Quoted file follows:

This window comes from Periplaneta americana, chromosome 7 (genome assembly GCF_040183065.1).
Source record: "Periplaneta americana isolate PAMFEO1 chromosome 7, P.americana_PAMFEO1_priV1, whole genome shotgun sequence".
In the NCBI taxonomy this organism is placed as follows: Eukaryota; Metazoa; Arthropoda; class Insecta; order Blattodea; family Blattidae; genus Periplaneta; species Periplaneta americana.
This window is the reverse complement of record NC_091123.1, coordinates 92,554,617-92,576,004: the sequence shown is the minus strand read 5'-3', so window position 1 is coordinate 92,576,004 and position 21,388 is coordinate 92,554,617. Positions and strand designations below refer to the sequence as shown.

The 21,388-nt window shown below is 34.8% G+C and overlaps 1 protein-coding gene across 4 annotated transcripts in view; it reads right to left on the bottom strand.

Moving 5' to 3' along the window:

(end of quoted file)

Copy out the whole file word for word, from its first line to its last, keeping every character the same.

This window comes from Periplaneta americana, chromosome 7 (genome assembly GCF_040183065.1).
Source record: "Periplaneta americana isolate PAMFEO1 chromosome 7, P.americana_PAMFEO1_priV1, whole genome shotgun sequence".
In the NCBI taxonomy this organism is placed as follows: Eukaryota; Metazoa; Arthropoda; class Insecta; order Blattodea; family Blattidae; genus Periplaneta; species Periplaneta americana.
This window is the reverse complement of record NC_091123.1, coordinates 92,554,617-92,576,004: the sequence shown is the minus strand read 5'-3', so window position 1 is coordinate 92,576,004 and position 21,388 is coordinate 92,554,617. Positions and strand designations below refer to the sequence as shown.

The 21,388-nt window shown below is 34.8% G+C and overlaps 1 protein-coding gene across 4 annotated transcripts in view; it reads right to left on the bottom strand.

Moving 5' to 3' along the window: